Less is more...Sparse is good...The intent is NOT to create hampsters or stuffed animals but to present an "insinuation" of shape and movement...
The long flowing material will undulate with the slightest currents during a dead drift (stay just tight enough to detect an assault)...an occassional irratic strip can also provoke a mugging...
Time onthewater is the best teacher and a good prozac alternative!

From: Pete Gray · area61·at·verizon.net  Link
Submitted August 3rd 2007

re: that chair...google "air chair"...I've got a knock-off...When I say I'm just hangin' around, I really am! TWO (2) thumbs up!

re: CRAP!!!!..."Where was I"...sorry, "just hangin' around!" Too bad I missed the cut...I posted my DualTube on flyfishingforum a few years ago and posted here sometime last August...maybe I'll make "Tubez part Deux, the Next Generation"
Go figure!?

From: Bob Abrams · icepeep·at·aol.com  Link
Submitted August 2nd 2007

Tell us about that chair.

From: Bob Kenly · rkenly·at·centurytel.net  Link
Submitted August 1st 2007

CRAP !!!!! where were you when I was putting my book "Tube Flies Two:Evalution" together, I just gotta send this to my Neurosurgeon who fishes Stripers in your neck of the World. WELL DONE

Comment to an image
From: michael · michael_f·at·usa.net  Link
Submitted March 14th 2010

Greetings Martin and Paul, if I might add to the thread I typically tie of copper tubes lightweight and heavy and would agree with Martin its a task casting it all day with a heavy line, I fish for Bass and other tidewater fish in the Washington DC area and find using a fast sink tip line maybe less than 200 grains does the trick, most of patterns or based on worms, baitfish, lizards, and I do tie a copper tubed spinnerbait fly, if you like to see one of those I'd be glad to share

GFF staff comment
Comment to an image
From: Martin Joergensen · martin·at·globalflyfisher.com  Link
Submitted March 14th 2010


I never tied these flies on heavy tubes, but I guess that using copper or aluminum would be an option. Personally I'd go for weight in the lower tube the main reason being that the size of these flies would mean adding a lot of weight using a full length copper tube. I also think the concentrated weight in the front of the fly would induce a nice, diving motion.

I don't think the fly would turn upside down no matter what you did with weight, because the wing on the top of the fly would keep it upright anyway. But you'd have to test this yourself.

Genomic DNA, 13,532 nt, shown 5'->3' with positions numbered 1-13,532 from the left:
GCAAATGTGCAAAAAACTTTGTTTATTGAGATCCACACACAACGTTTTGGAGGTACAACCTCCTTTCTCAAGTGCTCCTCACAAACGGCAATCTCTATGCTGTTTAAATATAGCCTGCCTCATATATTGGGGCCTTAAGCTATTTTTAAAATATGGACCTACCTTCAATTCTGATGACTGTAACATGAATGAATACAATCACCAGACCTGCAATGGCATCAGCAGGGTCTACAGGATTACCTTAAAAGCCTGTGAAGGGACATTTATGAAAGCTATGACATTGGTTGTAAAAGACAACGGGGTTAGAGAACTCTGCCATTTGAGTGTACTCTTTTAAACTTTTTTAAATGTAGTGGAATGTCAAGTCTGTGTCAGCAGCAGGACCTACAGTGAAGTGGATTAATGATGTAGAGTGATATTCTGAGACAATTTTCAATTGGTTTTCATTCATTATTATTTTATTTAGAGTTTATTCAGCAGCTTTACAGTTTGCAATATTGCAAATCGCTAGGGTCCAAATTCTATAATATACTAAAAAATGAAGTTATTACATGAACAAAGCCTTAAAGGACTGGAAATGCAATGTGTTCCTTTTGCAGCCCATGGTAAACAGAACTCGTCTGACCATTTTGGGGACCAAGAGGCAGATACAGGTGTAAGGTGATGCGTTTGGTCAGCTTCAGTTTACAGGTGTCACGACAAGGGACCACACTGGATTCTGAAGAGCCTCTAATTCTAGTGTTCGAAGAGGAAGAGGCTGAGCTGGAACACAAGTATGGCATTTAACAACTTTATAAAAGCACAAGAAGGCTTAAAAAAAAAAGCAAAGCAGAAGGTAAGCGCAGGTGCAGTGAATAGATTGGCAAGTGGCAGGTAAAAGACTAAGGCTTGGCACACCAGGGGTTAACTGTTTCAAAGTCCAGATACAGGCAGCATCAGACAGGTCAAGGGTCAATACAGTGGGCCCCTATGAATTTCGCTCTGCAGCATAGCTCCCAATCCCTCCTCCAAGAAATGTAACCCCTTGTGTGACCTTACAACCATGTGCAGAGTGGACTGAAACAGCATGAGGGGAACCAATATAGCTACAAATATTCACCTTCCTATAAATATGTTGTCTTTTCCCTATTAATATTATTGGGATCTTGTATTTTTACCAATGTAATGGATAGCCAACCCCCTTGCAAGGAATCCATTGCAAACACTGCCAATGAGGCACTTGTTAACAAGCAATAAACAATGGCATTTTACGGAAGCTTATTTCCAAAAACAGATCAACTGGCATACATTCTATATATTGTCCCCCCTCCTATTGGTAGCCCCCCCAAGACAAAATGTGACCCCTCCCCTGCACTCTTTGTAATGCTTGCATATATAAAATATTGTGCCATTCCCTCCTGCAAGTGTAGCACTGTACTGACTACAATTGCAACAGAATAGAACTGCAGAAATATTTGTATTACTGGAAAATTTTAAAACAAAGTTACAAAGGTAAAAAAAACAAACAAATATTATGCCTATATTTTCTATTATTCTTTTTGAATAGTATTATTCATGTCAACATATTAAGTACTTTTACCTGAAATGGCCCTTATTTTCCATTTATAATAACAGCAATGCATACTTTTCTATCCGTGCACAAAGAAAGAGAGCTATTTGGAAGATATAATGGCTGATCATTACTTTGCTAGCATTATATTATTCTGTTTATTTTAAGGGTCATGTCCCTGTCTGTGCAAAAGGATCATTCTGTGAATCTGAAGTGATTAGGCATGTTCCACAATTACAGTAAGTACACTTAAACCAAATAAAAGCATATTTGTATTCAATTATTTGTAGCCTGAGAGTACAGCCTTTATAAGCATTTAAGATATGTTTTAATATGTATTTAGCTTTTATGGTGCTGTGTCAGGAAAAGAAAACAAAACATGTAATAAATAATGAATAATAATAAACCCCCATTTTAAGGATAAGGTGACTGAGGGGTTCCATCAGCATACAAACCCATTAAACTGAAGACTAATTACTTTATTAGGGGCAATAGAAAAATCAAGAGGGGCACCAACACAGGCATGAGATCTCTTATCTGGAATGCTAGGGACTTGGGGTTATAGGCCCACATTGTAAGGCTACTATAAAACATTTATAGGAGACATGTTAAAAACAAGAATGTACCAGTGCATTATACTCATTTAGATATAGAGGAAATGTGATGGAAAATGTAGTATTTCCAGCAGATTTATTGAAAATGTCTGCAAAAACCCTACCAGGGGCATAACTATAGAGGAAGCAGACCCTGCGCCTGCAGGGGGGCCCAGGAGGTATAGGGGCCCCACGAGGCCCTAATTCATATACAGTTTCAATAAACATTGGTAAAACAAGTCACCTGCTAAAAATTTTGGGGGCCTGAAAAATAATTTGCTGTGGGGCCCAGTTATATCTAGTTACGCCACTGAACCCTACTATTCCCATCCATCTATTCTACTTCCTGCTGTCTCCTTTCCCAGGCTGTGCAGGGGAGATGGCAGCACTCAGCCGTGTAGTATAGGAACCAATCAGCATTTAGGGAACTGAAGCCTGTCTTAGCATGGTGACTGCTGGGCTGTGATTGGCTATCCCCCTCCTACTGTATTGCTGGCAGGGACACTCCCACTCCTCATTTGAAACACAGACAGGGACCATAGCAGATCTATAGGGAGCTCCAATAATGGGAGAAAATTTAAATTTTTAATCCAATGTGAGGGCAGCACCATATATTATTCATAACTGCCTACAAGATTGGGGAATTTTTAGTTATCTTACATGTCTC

And speaking of weighted flies: I personally prefer a heavy line to a heavy fly - especially in this weight class. I hate casting both, but a heavy line and a light fly seems to be more manegable than the opposite.

PS: Pete Gray who originated these flies, sent me a new set of pictures showing how to tie them, and I think a whole new article on the subject will find it's way to the site soon.


Comment to an image
From: Paul MacDonald · paulrita2001·at·yahoo.com  Link
Submitted March 14th 2010

Thanks Martin for the great fly designs over the years. You have caught a lot of fish for me!
Now my question. I fish stripers in a heavy current where it is hard to get a fly down.
Have you ever used a copper tube as the long tube? It might be necessary to change
something as the fly would ride upside down.

GFF staff comment
Comment to an image
From: Martin Joergensen · martin·at·globalflyfisher.com  Link
Submitted February 5th 2010


I mount the junction tube before I tie, and simply join the tubes using the force of the thread. This pinches part of the junction tube between the two tubes, and gives a very durable fly, where you can still slip a hook inside the soft tube, which extends the lower tube. I have never needed epoxy. The thread and materials alone seem to hold the tubes together very well.


Comment to an image
From: michael · michael_f·at·usa.net  Link
Submitted February 5th 2010

Martin,in using the junction tube isn't that for the hook? and you diagam other than tying the fly on that last length of both tubes how else are you joining them? I use a double tube system where I see 5 min epox to join, then finish the fly. I fish or Bass and they always hit the head of the fly

what are your thoughts

Comment to an image
From: ali:) · sparklepeach·at·hotmail.com  Link
Submitted December 8th 2012

hello..i am interested in a few of your large pink squids...what is the price range...ali:)

Comment to an image
From: Clyde E. Pullen · cepullen·at·hotmail.com  Link
Submitted November 9th 2007

I agree with Peter... great fly. Looks simuliar to a Deciever in color and size but on a TUBE... Way to go. Could you post the pattern? How do you fish it?
In His Love,

Keep your line wet.

Comment to an image
From: Peter Janes · peaair·at·hotmail.com  Link
Submitted November 6th 2007

This fly is fantastic for striped bass.....It is an awesome looking fly..